Authentication enables applications to verify that the user trying to access them really is the user they claim to be. Most common web and mobile applications do this is by using:
- User ID and Passwords
- Multi-factor Authentication (e.g., ID and password, call, text, email link, key generators)
- Certificate Based Authentication (CBA)
When 10Pearls is developing new products for our clients, we often recommend CBA above the other methods of authentication. Why? Let’s dive in.
What is CBA (Certificate Based Authentication)?
At a high level, CBA works by granting an application the ability to validate and verify the identity of a user based on a proof of identify through trusted Digital Certificates. Most banking applications use CBA behind the scenes and further protect the digital certificate using a fingerprint or a passcode.
Think of a digital certificate like an ID card: It shows who you are, names the authority that issued the card, and confirms that you are the only person who has this card. It also has an expiration date and is tamper-proof.
Why not just use passwords? A number of reasons, including but not limited to: people are notoriously bad at making and using passwords, password breaches are so common they’re barely a blip in the news, and of course people compromise passwords every day by writing them down on a sticky note. There are certain other cases when a password alone is not compliant with laws, regulations, and policies. In these cases, CBA is often the better option.
How does CBA actually work and how is it implemented?
To break down the process in the simplest possible way, let’s go back to thinking about a digital certificate as an ID card. Imagine you just turned 17 and were heading to see an R-rated movie. You (the client) are stopped by the usher (the server) who requests proof of your age, and you show him your ID (client certificate). The usher is suspicious, so he asks you to tell him your astrological sign (the challenge) to prove yourself. You answer correctly (the solution) and are given a ticket (the token) to the movie.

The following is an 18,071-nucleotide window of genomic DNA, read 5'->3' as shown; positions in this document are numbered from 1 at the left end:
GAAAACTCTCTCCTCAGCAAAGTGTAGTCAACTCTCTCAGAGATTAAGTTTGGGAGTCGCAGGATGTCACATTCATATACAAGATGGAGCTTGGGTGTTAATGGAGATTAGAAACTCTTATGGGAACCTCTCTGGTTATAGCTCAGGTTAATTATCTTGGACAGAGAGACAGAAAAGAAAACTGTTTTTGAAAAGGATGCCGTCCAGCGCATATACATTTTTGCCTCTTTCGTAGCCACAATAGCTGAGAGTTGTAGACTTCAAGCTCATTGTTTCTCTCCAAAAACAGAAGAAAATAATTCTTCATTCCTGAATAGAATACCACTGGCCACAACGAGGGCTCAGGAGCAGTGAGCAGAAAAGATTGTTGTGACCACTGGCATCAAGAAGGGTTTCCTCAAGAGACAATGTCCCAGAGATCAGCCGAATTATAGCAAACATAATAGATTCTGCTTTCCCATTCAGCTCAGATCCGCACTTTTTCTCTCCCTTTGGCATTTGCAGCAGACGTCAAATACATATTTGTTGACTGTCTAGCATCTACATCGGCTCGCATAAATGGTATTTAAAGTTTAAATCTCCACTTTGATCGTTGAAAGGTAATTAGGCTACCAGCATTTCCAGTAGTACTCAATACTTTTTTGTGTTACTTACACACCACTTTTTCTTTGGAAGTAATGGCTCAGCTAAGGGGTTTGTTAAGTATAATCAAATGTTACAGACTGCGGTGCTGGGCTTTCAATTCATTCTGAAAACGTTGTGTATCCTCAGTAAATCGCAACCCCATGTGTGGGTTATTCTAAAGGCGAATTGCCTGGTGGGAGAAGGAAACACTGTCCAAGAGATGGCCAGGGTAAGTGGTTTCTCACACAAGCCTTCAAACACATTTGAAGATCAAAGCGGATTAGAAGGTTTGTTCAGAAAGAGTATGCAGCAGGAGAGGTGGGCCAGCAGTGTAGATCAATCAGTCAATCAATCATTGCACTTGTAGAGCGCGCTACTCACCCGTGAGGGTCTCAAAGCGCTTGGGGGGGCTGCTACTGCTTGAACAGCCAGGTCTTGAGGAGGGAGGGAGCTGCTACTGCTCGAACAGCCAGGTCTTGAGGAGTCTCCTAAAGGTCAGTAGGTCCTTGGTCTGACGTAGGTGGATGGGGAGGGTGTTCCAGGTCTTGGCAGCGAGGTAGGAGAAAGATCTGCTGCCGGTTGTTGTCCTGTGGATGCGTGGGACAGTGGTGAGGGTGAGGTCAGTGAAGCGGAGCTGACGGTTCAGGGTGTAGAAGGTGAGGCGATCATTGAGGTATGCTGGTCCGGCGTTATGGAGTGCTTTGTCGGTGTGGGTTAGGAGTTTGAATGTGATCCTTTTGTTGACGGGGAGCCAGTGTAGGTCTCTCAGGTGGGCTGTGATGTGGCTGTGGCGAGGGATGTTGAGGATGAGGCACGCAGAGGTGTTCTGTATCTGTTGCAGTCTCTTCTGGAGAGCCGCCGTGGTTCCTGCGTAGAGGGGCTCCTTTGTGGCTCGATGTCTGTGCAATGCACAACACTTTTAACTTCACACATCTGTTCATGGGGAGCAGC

A more technical breakdown:
- The client presents a certificate to the server
- The server confirms that the certificate is valid and trusted and stores it
- The server sends back a challenge for the client to solve (related to the client certificate)
- The client sends back the solution to the challenge to the server
- The server checks the solution and if it is accepted, issues the client a token
- The client uses this token with all subsequent calls made to the server
To avoid confusion, let’s define the terms certificate, challenge, solution, and token:
- Certificate – a digital certificate is an electronic document that proves the ownership of a public and private key pair , signed by a trusted third party. The certificate contains information about the key, the identity of the owner (typically including email address), and an expiration date.
- Challenge – The “Challenge” is typically a random string generated for each authentication request.
- Solution – The “Solution” is actually a digitally signed version of the challenge itself. The digital signature is created using the private key corresponding to the same certificate which was presented to the server. To verify the solution the server combines the challenge, the public key from the certificate, and the solution to determine if the client possesses the private key.
- Token – When the server accepts the solution, it creates an access token for the client. This access token in most cases is a JSON Web Token (JWT), which contains user details and role/permission information. This token should have expiry and reissue policies depending on the server and application needs. For example, a reasonable policy would include timeouts so that if the token is somehow stolen, it cannot continue to be used endlessly. It would also include the ability to track expired tokens so that if a client presents expired tokens repeatedly its IP address may be blocked or flagged.
All major programing languages have modules/packages for working with CBA, such as OpenSSL, BouncyCastle, Microsoft Crypto API, wolfCrypt, etc. As with any technology, matching the use case to the most suitable technology provides the best return on investment. If you have questions about how to best protect your company’s applications, contact us for a security consultation.
Imran Suhail Ashraf is a Technical PM & Architect at 10Pearls.